Six Ways to Help Struggling Readers in Your Classroom

How we treat reading problems in the classroom affects student outcomes – and our stress. There is often an expectation at secondary school that if students haven’t learned to read well by the time they begin Year 7, it’s probably indicative of a lack of ability.  This may be related to a hangover from the 11+ exam, or it may simply be prejudice. It’s certainly not based on anything factual. There is plenty of evidence – some of it on this blog and on our website – that students can catch up remarkably quickly when given explicit, systematic teaching. However, this sort of teaching is closely targeted, has most impact in a one-to-one format, and doesn’t always fit into the organisation of the general secondary classroom. So what do we do about helping struggling readers to cope, and even improve, while grappling with the regular curriculum? Here are six suggestions: Know who they are It might sound trivial, but it’s not. This UK study found, for example, that only half the poor readers in the …

New Horizons for Struggling Readers at Secondary School

Addressing serious reading problems creates new horizons for students – and schools. One of the most stubborn problems for school leaders is that of students who could perform much better than they do, but for whom reading is a barrier to achievement. Such students can  be easily misunderstood, labelled as incapable, troublesome or disabled, and leave school with little if any benefit from eleven or more years of schooling. In addition to difficulties of curriculum access, poor reading also hinders the acquisition of knowledge, affects self-esteem and mental health, and undermines confidence. It is often associated with disruptive behaviour and disengagement. The effects of poor reading are pervasive and lifelong, contributing to a higher risk of unemployment, low income, ill health and shorter life expectancy. If schools exist for anything, shouldn’t they exist to eliminate illiteracy? Conversely, successfully addressing serious reading difficulties has the potential to positively influence the factors above, such as behaviour, self-esteem, confidence, and mental health. In turn, progress in these areas contributes to a more positive school culture. Put that alongside …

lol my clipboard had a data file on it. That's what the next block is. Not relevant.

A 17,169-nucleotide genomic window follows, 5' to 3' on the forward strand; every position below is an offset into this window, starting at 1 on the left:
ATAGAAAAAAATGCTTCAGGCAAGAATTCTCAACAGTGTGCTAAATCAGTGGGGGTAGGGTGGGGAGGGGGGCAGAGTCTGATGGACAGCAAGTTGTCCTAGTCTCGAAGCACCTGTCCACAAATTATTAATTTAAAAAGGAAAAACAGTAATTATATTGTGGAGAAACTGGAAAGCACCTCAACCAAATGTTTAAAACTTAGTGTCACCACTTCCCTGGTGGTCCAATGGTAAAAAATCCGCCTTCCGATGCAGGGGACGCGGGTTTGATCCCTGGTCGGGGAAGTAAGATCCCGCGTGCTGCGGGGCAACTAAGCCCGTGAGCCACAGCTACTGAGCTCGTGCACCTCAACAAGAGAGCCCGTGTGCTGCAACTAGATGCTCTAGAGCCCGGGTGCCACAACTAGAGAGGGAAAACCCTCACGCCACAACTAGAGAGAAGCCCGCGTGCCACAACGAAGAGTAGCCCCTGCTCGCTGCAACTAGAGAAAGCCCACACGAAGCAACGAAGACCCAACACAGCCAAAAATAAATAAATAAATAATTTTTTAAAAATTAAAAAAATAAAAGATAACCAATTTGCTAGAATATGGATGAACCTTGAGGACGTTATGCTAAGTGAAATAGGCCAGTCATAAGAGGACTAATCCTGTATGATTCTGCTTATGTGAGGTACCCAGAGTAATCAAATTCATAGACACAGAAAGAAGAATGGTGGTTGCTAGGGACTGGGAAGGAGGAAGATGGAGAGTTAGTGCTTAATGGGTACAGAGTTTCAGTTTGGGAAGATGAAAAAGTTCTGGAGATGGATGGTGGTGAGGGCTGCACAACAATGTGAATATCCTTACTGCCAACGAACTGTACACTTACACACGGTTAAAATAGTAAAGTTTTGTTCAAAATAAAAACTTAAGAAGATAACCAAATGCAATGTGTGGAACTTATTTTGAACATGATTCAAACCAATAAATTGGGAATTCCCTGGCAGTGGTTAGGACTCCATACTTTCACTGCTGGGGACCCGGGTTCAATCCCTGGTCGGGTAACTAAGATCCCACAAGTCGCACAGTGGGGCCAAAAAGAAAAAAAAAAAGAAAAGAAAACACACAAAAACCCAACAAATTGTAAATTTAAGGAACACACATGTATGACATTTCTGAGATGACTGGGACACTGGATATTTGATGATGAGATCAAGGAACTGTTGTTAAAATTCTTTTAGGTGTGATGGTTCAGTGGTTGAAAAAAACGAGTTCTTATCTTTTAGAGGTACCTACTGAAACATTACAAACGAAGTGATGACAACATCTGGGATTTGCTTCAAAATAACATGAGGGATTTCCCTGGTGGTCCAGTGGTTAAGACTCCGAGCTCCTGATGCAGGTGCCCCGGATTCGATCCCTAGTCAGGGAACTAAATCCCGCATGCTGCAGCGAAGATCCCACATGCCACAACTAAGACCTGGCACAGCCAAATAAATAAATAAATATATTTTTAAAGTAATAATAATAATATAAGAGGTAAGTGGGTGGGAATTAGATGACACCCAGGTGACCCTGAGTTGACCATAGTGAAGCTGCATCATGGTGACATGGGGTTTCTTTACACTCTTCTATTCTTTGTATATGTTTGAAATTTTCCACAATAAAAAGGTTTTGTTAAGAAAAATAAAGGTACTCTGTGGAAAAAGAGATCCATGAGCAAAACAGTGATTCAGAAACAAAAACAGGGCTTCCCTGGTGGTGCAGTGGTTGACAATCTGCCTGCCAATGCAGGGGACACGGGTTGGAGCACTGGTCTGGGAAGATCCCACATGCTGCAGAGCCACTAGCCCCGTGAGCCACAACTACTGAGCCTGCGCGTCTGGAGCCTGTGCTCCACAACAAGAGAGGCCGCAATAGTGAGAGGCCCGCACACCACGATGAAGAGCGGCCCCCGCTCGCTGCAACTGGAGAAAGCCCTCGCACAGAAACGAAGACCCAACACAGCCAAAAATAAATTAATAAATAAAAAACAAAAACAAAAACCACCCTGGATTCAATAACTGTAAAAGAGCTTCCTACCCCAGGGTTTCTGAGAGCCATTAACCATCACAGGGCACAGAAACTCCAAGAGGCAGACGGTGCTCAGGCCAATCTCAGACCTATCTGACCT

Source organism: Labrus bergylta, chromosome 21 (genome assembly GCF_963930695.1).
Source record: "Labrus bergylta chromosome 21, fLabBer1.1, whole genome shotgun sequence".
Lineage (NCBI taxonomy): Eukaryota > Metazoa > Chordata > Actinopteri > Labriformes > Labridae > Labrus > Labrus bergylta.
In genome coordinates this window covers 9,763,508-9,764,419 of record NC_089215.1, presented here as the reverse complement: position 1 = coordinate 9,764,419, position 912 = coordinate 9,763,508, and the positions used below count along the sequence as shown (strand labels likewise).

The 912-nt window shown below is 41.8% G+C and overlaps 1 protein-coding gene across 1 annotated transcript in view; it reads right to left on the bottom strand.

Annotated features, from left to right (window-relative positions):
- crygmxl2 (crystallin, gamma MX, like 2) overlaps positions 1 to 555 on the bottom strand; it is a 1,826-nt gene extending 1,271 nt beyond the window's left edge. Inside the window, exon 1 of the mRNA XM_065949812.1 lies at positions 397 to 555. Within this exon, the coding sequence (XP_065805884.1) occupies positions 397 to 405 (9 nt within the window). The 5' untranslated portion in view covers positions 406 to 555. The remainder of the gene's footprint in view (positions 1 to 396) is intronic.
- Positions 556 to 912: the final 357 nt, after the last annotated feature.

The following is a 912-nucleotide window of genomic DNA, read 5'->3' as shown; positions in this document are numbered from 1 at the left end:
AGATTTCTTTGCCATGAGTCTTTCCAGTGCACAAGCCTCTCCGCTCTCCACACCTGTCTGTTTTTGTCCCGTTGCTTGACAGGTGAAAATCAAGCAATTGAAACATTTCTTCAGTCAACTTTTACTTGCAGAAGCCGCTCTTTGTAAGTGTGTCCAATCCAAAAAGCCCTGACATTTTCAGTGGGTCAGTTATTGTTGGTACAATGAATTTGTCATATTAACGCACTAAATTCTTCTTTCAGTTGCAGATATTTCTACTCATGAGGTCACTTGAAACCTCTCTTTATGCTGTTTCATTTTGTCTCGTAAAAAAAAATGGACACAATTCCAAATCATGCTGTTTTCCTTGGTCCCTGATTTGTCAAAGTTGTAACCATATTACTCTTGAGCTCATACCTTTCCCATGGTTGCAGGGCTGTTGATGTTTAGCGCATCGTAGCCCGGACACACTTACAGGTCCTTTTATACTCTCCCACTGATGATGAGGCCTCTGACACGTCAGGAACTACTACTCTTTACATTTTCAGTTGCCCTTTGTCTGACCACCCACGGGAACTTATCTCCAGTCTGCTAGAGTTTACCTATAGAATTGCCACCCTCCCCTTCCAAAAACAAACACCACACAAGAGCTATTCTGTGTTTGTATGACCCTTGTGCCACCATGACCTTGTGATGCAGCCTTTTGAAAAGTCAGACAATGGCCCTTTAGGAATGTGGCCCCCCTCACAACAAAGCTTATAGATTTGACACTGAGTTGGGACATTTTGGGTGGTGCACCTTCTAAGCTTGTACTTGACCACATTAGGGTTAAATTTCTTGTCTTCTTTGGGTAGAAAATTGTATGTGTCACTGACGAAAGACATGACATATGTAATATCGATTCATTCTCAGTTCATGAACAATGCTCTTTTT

Beware the Reading Traps

Avoid the pitfalls lying in wait for school leaders seeking help for struggling readers. If we can read, we tend to assume that reading is easy. In a large organisation like a secondary school, those who struggle to read can be overlooked, misunderstood, or not supported as they need to be. If you’re responsible for deciding on what interventions to use for reading, and how to monitor their impact, beware these traps! Trap 1 Assume that the purpose of the intervention is to compensate for a lack of ability, or to shield the student from the consequences of a lack of ability. The vast majority of reading problems can be resolved through effective teaching. Implication: Students should not be in reading interventions forever, or even long-term. Trap 2 Expect slow progress from students in reading interventions. This idea is based on the faulty assumption that poor reading equates to poor intelligence. It doesn’t. Students can make dramatic gains if taught effectively. One component of such teaching is to actively counter damaging labels that have reduced …